It’s been a long season. There’s been 17-game win streaks, a bench named after an old-school rap group, unparalleled camaraderie, injuries, .500 basketball, chemistry issues, broken records and lots of lobs, among other things. It all came down to game 82, with home-court advantage on the line, against a feisty Sacramento Kings squad potentially playing the last game ever in Sleep Train Arena.
The Clippers didn’t play great — if anything, they played subpar — but they got the win, and that’s all that matters at this point. Jamal Crawford set the franchise record for most 3-pointers in a single season (149), and the Clippers set records for most wins at home (32) and on the road (24) this year. As a result, the Clippers will face the Memphis Grizzlies on Saturday night in the bloodbath we’re all looking forward to. Expect a series of low-scoring grudge-matches, a full-on war in the paint, and possibly seven down-to-the-wire games. (I have the Clippers in seven games.) Onto Last Call:
Los Angeles Clippers
Recap | Box score
X factor: Scramble plays. Marcus Thornton and Jamal Crawford traded shots and lived off the chaotic play, but the Clippers were able to restore order a little more effectively thanks to Chris Paul.
Well that was … the end? In what may have been the last game in Sacramento, the Kings fought incredibly hard to the very end, even with the deck stacked against them. Now the fight moves away from the court.
MVP: Jamal Crawford. A career night from DeMarcus Cousins kept the Kings in it, but Crawford’s two dagger 3-pointers eventually locked up the game and home-court advantage in the playoffs for the Clippers.
– D.J. Foster
Tweet(s) of the Game
Booooo Jamal Crawford, booooo
— Chris Vernon (@ChrisVernonShow) April 18, 2013
Til now, 125 of 126 teams to win at least 56 games since league went to current format had home court advantage in 1st round. #onepercenters
— John Hollinger (@johnhollinger) April 18, 2013
Eric Bledsoe Per 36 Stat O’ The Night
ClipperBlog Live’s Best Moment
Jordan highlights the numerous positives of the Clippers’ season, Andrew says their statistical resumé is equivalent of a 61-win team, and Fred explains why the Memphis matchup is the most fun of all.
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The Unintended Dress Rehearsal
Even though the Clippers played rather poorly last night, it could be written off to an extent. The Clippers starters turned it on to open the second half, leaving the second unit with an almost 30-point margin when they exited en masse near the end of the third quarter.
Tonight, neither the starters nor the normally reliable bench squad were able to gain any sort of comfortable cushion against the Kings. Since this game had playoff implications, even more clear and present than last night, this was a serious let down.
The only player that resembled his expected playoff form was the unbelievable Chris Paul. He put up a magical 11 assists on zero turnovers and 35 points on 20 shots. Even as his team mounted a comeback in the final minutes, it was Chris Paul’s orchestrations that delivered the Clippers the open looks they needed.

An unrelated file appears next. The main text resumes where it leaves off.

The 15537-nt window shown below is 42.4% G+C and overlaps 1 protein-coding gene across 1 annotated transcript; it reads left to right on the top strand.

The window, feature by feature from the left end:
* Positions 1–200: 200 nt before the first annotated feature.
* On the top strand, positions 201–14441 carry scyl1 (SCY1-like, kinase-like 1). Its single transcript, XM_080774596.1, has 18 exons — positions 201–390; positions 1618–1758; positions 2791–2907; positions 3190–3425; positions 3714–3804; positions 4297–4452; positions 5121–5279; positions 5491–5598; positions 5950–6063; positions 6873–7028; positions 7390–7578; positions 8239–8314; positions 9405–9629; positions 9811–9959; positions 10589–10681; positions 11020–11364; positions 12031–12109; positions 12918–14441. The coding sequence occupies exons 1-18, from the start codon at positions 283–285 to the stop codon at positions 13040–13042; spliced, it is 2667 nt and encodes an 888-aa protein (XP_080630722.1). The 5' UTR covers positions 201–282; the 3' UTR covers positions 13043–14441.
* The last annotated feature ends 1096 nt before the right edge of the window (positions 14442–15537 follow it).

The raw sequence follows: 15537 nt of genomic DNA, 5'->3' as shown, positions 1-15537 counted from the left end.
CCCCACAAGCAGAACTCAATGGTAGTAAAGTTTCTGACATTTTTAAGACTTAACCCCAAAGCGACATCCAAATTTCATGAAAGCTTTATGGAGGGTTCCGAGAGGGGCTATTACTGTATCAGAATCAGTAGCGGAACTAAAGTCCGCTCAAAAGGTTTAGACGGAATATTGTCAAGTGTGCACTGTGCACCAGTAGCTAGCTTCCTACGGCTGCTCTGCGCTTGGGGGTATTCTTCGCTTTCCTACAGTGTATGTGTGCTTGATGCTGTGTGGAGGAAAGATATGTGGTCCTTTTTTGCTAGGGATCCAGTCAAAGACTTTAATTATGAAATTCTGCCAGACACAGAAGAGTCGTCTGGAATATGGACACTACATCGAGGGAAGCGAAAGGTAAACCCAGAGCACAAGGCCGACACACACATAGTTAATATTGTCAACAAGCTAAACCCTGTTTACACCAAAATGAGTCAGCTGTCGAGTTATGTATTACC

But if the Point God is expected to assert his divine will against these lowly Kings, then what burdens will his teammates place on him come Saturday against a hostile Grizzlies squad?
- Michael Shagrin
Sacramento deserves better.
They don’t deserve to have the season end with the future of their team in limbo. A fan base that has thousands of fans willing to stay an hour after the game (the 54th loss of the season, mind you) to swing a few verses of “Sweet Caroline” doesn’t deserve to have their team taken away from them.
On the other hand, the people of Seattle didn’t deserve it in 2008, either, but they had the misfortune of seeing their team depart for a new home. Two wrongs don’t make a right (three lefts do), but it’s unfathomably difficult for me to reconcile my overwhelming desire to see the NBA return to Seattle, but also my overwhelming desire to see the Kings stay in Sacramento. At least for right now, we can’t have both.
Just look at the outpouring of support the community has shown for a crappy, dysfunctional team headlined by moaners and malcontents. Imagine what they’d do if the team was GOOD.
One way or the other, it appears the Maloof family will mercifully relinquished control of the team. It’s still unclear who will be taking over the reigns from here. Two competing groups, one from Seattle, one from Sacramento, are trying to secure a controlling interest in the franchise. Whichever one comes out on top will decide where the team will call home, perhaps as soon as next season.
All of this is still up in the air, so for now, we say good-night, but not good-bye, to Sacramento.
- Jeremy Conlin
Crawford’s Record-Setting Night
As Crawford’s third 3-pointer sank through the net, he passed Rasual Butler (145) for the most 3-pointers in a single season by a Clipper. By the time the game was over, Crawford had made six 3-pointers, setting the new mark at 149. His last two 3-pointers, though, were arguably the most important. First, he gave the Clippers a 100-98 lead off a step-back 3-pointer with 2:08 left. Then he made a corner 3 to put the Clips up 103-98 with 1:37 remaining. Griffin and Paul made key baskets down the stretch, and Billups nailed important free throws, but Crawford’s 24 points and six assists were the difference.
“Jamal Crawford made big shot after big shot,” Paul said after the game.
- Jovan Buha at ESPN LA